If the U.S. Justice Department has its way, any information the FBI derives from circumventing the Fourth Amendment, i.e. (no warrant searches) of Web Server Records; a Citizen’s Internet Activity, personal emails; fax / phone calls may be used by the FBI for (fishing expeditions) to issue subpoenas in hopes of finding evidence or to prosecute Citizens for any alleged crime or violation. Consider that neither Congress nor the courts—determined what Bush II NSA electronic surveillance, perhaps illegal could be used by police or introduced into court by government to prosecute Americans criminally or civilly. If U.S. Justice Department is permitted (No-Warrant) surveillance of all electronic communications, it is problematic state and local law enforcement agencies and private government contractors will want access to prior Bush II NSA and other government illegally obtained electronic records not limited to—Americans’ Internet activity; private emails, faxes and phone calls to secure evidence to arrest Americans, assess fines and or civilly forfeit their homes, businesses and other assets under Title 18USC and other laws. Of obvious concern, what happens to fair justice in America if police become dependent on “Asset Forfeiture” to help pay their salaries and budget operating costs?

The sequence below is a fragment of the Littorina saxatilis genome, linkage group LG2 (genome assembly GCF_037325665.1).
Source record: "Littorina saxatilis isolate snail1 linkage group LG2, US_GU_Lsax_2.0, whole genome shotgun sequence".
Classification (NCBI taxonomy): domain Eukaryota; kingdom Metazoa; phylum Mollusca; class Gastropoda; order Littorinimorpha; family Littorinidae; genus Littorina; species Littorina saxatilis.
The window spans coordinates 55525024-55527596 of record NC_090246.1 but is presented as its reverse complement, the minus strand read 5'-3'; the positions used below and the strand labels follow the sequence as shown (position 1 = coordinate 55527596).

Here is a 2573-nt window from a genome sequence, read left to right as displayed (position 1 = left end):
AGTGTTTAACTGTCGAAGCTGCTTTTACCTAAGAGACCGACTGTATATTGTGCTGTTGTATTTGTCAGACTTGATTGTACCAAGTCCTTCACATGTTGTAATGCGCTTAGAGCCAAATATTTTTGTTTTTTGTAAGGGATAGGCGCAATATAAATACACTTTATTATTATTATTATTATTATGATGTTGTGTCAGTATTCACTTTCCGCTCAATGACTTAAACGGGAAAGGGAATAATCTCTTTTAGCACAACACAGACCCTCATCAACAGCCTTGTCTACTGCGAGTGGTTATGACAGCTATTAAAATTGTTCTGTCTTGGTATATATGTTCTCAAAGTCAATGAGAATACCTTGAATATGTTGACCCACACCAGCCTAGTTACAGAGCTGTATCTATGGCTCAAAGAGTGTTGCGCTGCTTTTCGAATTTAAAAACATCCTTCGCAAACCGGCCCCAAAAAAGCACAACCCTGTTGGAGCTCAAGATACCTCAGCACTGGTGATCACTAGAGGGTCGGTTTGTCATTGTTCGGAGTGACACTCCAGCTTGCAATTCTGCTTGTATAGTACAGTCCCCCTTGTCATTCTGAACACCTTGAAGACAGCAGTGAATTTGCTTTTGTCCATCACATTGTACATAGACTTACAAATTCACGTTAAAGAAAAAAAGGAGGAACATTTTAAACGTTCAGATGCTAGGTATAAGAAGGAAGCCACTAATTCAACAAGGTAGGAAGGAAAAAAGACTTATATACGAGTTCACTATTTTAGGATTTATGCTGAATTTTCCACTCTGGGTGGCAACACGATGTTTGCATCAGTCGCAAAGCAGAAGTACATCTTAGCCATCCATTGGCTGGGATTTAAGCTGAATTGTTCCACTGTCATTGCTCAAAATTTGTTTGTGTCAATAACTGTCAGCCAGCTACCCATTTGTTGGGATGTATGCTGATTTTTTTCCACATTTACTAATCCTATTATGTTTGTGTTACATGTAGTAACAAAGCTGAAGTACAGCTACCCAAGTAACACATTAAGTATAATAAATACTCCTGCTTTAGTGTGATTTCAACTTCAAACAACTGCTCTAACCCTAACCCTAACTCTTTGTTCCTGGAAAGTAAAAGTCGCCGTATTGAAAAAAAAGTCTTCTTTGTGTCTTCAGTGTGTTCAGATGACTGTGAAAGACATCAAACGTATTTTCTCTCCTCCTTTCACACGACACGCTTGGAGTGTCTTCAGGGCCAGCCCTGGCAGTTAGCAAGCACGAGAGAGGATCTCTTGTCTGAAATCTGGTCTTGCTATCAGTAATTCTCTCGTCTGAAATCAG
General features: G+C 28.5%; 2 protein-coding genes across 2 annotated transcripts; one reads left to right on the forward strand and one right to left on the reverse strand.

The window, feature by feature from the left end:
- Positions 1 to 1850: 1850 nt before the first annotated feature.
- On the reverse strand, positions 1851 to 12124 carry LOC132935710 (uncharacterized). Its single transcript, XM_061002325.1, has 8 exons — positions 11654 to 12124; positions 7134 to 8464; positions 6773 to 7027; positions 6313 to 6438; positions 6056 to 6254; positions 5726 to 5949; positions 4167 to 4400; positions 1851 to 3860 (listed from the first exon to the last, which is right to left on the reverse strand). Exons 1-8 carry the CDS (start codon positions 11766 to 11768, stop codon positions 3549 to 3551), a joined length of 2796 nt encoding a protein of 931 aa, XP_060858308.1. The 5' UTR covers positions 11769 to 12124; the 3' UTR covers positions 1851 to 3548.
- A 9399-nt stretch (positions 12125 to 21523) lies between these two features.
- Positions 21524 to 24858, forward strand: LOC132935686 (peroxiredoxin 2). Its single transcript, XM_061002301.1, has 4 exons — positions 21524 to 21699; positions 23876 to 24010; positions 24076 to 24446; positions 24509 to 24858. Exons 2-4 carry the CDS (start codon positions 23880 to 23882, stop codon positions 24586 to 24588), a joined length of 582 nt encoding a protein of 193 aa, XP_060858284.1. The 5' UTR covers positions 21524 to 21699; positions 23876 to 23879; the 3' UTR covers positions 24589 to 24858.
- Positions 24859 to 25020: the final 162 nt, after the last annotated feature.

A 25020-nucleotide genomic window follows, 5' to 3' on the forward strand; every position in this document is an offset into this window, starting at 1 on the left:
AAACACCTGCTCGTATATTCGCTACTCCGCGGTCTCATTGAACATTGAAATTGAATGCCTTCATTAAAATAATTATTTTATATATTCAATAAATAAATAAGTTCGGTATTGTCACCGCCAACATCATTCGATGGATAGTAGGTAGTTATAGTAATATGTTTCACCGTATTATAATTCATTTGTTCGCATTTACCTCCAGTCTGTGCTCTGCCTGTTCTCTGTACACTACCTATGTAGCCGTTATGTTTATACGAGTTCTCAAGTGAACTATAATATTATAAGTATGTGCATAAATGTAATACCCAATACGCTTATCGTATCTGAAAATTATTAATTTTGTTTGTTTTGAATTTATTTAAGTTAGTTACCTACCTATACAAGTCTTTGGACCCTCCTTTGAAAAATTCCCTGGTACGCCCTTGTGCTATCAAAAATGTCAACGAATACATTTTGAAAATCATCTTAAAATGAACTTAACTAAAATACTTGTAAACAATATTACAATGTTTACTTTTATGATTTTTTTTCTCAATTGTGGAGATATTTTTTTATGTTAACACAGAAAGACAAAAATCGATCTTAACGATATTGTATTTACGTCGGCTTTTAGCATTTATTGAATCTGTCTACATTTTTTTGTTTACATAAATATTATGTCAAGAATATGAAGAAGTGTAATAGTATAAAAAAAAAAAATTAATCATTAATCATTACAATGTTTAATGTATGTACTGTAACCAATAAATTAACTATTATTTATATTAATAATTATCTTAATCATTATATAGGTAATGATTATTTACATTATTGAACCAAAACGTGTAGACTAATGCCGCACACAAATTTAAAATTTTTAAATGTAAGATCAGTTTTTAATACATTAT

The “Civil Asset Forfeiture Reform Act of 2000” (effectively eliminated) the “five year statue of limitations” for Government Civil Asset Forfeiture: the statute now runs five years (from the date) police allege they “learned” an asset became subject to forfeiture. It is foreseeable should (no warrant) government electronic surveillance be approved; police will relentlessly sift through business and Citizen’s (government retained Internet data), emails and phone communications to discover possible crimes or civil violations. A corrupt despot U.S. Government can too easily use no-warrant—(seized emails, Internet data and phone call information) to blackmail Americans, corporations and others in the same manner Hitler utilized his police state passed laws to extort support for the Nazi fascist government, including getting parliament to pass Hitler’s 1933 Discriminatory Decrees that suspended the Constitutional Freedoms of German Citizens. A Nazi Government threat of “Property Seizure” Asset Forfeiture of an individual or corporation’s assets was usually sufficient to ensure Nazi support.